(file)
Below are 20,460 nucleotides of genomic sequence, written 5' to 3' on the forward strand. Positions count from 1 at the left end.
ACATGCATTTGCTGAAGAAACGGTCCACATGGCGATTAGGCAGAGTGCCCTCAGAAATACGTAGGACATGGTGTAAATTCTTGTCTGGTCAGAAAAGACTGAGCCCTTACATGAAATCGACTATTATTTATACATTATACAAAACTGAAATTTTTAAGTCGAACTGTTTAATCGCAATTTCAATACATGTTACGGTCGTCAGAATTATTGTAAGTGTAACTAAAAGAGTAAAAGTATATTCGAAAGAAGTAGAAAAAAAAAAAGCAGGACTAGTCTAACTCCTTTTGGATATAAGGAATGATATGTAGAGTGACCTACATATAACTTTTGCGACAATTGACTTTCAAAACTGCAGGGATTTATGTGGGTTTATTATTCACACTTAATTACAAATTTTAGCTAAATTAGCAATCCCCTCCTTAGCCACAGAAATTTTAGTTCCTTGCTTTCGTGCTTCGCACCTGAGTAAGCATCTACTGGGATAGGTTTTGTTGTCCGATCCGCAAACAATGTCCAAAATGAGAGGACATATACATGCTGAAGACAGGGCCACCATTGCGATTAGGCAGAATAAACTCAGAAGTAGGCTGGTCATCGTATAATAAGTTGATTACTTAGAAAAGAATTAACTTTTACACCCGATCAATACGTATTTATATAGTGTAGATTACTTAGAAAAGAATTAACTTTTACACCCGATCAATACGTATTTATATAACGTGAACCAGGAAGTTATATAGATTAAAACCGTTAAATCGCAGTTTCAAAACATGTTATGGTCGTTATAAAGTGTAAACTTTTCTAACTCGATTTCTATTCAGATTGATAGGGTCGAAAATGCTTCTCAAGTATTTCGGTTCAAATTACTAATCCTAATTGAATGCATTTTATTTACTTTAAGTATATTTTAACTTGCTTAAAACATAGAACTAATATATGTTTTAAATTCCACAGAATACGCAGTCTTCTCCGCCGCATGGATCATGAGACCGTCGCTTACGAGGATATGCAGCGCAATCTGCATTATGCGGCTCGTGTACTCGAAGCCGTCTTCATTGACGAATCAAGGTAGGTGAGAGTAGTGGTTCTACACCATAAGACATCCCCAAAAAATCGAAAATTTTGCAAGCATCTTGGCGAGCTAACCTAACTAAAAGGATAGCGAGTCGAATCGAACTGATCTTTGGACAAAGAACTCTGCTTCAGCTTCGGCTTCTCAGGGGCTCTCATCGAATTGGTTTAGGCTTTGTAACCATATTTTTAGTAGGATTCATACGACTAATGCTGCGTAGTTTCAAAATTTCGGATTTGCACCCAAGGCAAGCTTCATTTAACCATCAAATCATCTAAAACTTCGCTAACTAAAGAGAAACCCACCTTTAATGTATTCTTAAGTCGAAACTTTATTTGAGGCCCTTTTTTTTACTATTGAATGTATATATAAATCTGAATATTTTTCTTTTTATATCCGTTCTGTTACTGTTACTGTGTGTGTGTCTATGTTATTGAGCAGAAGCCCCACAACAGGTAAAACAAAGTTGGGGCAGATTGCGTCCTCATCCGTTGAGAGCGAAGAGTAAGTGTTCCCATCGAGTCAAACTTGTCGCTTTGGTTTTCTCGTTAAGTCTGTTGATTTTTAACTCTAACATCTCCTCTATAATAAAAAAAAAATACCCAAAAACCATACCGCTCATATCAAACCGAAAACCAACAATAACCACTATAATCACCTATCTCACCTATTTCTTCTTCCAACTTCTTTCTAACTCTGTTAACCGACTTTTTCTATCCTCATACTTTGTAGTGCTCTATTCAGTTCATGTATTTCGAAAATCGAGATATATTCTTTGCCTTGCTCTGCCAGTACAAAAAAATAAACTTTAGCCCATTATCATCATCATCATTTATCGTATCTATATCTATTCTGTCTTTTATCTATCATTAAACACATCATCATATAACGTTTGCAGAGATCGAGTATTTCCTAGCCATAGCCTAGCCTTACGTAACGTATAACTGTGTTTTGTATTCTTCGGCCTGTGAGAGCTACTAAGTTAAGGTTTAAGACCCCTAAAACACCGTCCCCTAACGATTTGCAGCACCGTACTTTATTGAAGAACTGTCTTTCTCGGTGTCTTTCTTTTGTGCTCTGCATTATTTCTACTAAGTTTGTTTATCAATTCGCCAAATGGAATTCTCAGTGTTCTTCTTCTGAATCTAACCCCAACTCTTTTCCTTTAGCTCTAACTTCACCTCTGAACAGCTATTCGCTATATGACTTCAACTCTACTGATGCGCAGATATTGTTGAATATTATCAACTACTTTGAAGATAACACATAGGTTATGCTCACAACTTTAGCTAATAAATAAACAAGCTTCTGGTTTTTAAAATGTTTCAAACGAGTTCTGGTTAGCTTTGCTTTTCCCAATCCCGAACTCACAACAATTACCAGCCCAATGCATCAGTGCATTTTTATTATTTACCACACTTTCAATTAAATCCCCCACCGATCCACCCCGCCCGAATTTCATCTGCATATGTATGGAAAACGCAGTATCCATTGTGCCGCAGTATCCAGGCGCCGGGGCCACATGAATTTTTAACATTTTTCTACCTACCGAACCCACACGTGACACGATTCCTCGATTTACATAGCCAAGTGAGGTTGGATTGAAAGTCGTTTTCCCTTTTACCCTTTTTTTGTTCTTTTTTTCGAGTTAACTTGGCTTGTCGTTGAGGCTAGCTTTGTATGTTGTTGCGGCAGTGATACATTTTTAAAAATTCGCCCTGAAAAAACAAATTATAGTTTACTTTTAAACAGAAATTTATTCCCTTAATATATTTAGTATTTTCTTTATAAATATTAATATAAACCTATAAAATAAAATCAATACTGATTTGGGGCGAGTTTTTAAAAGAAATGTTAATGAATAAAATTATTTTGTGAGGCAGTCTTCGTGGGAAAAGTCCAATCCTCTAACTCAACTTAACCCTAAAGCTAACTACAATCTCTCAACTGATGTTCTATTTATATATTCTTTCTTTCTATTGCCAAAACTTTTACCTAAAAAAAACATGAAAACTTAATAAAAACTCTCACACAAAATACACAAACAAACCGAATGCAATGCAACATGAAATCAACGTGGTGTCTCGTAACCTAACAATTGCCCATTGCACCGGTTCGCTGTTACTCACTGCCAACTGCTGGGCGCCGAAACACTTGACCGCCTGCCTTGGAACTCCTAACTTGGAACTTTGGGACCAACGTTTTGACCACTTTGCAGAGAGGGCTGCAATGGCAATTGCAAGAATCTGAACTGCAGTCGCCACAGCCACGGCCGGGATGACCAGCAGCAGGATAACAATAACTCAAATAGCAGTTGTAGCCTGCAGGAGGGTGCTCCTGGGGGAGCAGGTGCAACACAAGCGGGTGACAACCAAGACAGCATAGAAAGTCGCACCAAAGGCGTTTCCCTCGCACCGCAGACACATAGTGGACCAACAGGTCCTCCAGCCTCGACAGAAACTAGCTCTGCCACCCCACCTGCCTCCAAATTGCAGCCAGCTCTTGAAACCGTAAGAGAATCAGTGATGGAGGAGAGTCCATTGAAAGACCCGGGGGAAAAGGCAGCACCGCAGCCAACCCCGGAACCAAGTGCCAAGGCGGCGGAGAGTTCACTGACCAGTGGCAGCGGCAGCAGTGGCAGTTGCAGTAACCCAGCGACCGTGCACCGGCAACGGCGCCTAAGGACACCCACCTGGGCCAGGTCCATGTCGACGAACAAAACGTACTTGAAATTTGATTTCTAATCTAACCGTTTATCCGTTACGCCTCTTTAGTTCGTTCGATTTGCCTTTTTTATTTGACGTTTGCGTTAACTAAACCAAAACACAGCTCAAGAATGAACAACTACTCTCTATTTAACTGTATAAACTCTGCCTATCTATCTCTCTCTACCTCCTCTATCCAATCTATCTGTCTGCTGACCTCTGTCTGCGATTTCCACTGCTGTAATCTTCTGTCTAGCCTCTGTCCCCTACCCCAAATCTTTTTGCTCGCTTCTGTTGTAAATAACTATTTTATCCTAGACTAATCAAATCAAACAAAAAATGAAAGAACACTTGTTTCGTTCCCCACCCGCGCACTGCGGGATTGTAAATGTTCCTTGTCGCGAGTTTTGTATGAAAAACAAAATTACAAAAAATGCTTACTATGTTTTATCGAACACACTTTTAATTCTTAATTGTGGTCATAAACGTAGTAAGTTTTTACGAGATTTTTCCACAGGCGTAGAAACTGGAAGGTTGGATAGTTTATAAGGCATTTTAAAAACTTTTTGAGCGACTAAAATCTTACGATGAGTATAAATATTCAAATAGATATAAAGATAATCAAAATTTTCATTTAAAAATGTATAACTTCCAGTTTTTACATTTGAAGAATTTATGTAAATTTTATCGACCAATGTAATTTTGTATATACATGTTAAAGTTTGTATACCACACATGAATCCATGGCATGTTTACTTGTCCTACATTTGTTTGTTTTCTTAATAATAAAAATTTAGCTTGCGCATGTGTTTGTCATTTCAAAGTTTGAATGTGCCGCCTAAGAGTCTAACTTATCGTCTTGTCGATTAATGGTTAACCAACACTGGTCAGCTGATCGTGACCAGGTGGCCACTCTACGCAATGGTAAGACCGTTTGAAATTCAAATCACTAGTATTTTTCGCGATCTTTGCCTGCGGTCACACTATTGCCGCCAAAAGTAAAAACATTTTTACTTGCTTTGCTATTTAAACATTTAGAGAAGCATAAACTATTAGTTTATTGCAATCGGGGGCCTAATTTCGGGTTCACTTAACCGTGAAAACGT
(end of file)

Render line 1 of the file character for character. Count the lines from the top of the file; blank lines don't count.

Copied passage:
Below are 20,460 nucleotides of genomic sequence, written 5' to 3' on the forward strand. Positions count from 1 at the left end.